Note: This story appears in the Tuesday, Dec. 10 newspaper on Page A1.
A professor association has responded to a letter from Ohio University’s president, disagreeing with the message it spread and asking for clarification on what the administration will be doing in terms of budget cuts.
Concerns about the budget have remained present among the Ohio University community following a call to action from the OU chapter of the American Association of Professors, which released a white paper in November detailing the university’s budget and tactics.
It also advocated for investing in faculty and staff, and denounced the growing number of administrators at OU.
The concern from professors has resulted in growing rumors, both unsubstantiated and founded, of deep faculty cuts. The college of Arts and Sciences is expected to lose between 30-50 faculty jobs, which could gut an entire program. Professors have publicly discussed the possibility of unionizing or organizing walkouts if OU administration remains unreceptive of the faculty’s concerns.
At a rally held the Monday before Thanksgiving by students in support of OU’s faculty, students noted that some of the necessary pathways and classes to complete various programs they are currently enrolled in have already been eliminated. Professors noted that they have been given more classes, both online and in brick-and-mortar classrooms, without associated salary raises and without adding staff to help facilitate the increased class load.
Student leaders from the rally reportedly met the day after with President Nellis, and a tweet from the student organization started for this cause, OU Fun Facts, wrote on social media that the meeting “was productive” and that they were “mainly on the same page with facts.”
The OU chapter of the AAUP met with OU President M. Duane Nellis on Nov. 21, according to the chapter’s letter released Monday.
On Nov. 25, Nellis released a letter stating that “a great deal of misinformation has been circulating on campus about our University budget planning process.”
He wrote that OU’s financial crisis “does not reflect our reality,” but noted that a steady decline in enrollment has impacted the university’s “declining revenue.” He denounced the previous university budget planning model, responsibility centered management, noting it assumed enrollment growth that never came to be.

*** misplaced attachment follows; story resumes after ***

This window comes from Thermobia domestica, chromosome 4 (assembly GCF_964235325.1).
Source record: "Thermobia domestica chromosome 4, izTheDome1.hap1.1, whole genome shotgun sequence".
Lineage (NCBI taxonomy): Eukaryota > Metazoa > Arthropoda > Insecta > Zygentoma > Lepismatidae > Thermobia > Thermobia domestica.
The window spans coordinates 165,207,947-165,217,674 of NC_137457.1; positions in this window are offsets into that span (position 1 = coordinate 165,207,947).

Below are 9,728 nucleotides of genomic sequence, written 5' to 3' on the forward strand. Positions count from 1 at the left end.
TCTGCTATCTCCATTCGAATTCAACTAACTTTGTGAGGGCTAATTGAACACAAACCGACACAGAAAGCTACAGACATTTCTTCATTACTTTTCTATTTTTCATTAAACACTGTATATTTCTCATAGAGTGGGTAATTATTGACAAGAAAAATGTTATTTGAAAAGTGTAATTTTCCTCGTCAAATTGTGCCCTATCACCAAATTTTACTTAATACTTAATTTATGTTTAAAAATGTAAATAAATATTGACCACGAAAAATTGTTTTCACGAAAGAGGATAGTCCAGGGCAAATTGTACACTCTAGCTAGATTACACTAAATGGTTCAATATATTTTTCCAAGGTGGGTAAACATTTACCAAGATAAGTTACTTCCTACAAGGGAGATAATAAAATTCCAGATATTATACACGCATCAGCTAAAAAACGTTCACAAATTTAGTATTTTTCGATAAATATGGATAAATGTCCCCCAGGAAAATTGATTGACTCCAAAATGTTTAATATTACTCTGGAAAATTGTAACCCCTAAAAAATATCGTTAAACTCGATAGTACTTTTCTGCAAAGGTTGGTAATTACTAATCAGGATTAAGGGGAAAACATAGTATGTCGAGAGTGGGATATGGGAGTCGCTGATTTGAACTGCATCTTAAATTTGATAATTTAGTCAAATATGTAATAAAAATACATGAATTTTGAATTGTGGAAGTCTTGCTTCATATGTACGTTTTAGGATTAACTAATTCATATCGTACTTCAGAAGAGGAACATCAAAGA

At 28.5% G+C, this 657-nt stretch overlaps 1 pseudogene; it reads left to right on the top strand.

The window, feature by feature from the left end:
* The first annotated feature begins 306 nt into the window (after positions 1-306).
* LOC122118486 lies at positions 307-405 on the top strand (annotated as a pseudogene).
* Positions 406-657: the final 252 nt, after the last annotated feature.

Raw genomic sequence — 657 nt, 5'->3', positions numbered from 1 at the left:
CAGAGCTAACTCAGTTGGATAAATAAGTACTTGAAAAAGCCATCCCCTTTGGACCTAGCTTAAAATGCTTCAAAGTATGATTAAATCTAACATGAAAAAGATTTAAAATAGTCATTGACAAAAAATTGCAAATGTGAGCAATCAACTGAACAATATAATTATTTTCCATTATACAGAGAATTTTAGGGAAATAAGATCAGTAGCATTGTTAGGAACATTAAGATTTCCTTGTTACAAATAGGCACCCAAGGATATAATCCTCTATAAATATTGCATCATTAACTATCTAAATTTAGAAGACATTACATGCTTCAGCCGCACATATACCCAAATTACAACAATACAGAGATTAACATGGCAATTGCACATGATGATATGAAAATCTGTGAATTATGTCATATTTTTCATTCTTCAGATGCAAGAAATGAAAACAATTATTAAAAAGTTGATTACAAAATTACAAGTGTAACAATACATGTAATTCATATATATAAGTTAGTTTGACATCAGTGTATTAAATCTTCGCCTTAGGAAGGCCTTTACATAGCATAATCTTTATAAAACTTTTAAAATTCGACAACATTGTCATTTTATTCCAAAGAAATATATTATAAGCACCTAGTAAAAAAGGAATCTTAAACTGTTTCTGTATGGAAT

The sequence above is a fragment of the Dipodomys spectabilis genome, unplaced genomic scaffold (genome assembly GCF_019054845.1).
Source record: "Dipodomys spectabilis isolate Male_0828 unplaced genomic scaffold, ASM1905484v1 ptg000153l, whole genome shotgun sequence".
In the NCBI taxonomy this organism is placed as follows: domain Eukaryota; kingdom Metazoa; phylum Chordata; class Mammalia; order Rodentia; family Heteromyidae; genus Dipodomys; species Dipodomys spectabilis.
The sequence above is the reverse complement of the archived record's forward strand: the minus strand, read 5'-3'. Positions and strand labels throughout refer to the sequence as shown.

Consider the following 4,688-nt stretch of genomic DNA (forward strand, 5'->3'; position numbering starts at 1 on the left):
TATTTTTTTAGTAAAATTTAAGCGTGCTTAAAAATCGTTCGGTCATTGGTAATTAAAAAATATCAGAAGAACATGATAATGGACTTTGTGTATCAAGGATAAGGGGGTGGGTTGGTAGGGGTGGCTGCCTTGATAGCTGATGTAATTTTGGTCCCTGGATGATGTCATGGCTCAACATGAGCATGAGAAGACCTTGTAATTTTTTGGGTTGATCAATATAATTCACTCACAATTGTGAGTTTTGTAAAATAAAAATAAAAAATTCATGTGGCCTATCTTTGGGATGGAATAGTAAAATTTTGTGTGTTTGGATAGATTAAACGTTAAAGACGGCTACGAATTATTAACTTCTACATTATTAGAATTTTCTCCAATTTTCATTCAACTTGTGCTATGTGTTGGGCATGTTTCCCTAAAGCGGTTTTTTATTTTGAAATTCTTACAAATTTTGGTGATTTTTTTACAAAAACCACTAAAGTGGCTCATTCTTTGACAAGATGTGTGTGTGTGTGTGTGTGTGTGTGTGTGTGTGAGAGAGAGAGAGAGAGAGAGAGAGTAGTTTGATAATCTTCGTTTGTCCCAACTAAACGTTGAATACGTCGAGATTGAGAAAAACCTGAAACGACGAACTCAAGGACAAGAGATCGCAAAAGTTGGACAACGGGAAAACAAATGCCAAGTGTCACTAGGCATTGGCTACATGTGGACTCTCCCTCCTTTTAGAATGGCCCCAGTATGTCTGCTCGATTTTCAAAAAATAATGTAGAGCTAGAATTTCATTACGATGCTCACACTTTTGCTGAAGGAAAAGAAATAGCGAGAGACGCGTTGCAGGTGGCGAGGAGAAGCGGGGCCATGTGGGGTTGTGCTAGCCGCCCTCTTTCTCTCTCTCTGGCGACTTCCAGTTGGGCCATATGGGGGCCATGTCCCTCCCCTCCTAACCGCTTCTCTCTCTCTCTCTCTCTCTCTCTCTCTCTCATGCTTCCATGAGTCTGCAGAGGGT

On Dec. 5, OU released a statement that each of the 11 new initiatives of the “fearlessly first strategic framework,” which represents a revised budget planning model, have received co-chairs to guide the university.
The OU chapter of AAUP noted in their response to Nellis’ university-wide letter that it was inaccurately communicating some of the messages sent to the university administrators. One of the claims from Nellis’ letter is that unnamed parties are attempting to “elicit fear” among the university community, something the chapter’s letter refutes.
“OU-AAUP routinely hears the fears of Instructional Faculty who have already lost or may soon lose their jobs,” the letter read. “And increasingly, we hear the fears of students who wonder, ‘How will my education suffer if I have fewer professors teaching more classes?’”
The OU-AAUP letter notes university-supplied documents that show a need for instructional faculty to drop from 95 in fiscal year 2021 to 47 in fiscal year 2020.
“Let us be clear: ‘Instructional Faculty’ are respected professors and community members; many have served this community for decades,” the faculty letter read. “OU-AAUP is aware of at least 14 instructional faculty members in Arts & Sciences alone who were already laid off last year. Referring to these layoffs as ‘non-renewals’ does not lessen their human cost. Nor does it recognize the contributions these professors make to the quality of education at OU.”
OU-AAUP asked for three things in its letter: for the university to instruct deans to cease plans for faculty layoffs; to immediately and publicly announce a commitment to retain faculty; and to publicly commit to the protection of academics by requiring budget cuts to have a greater share from units not directly supporting academics.
Representatives of OU-AAUP were present at the Faculty Senate meeting held Monday, Dec. 9 at 7 p.m. Further coverage of that meeting will be in a future edition.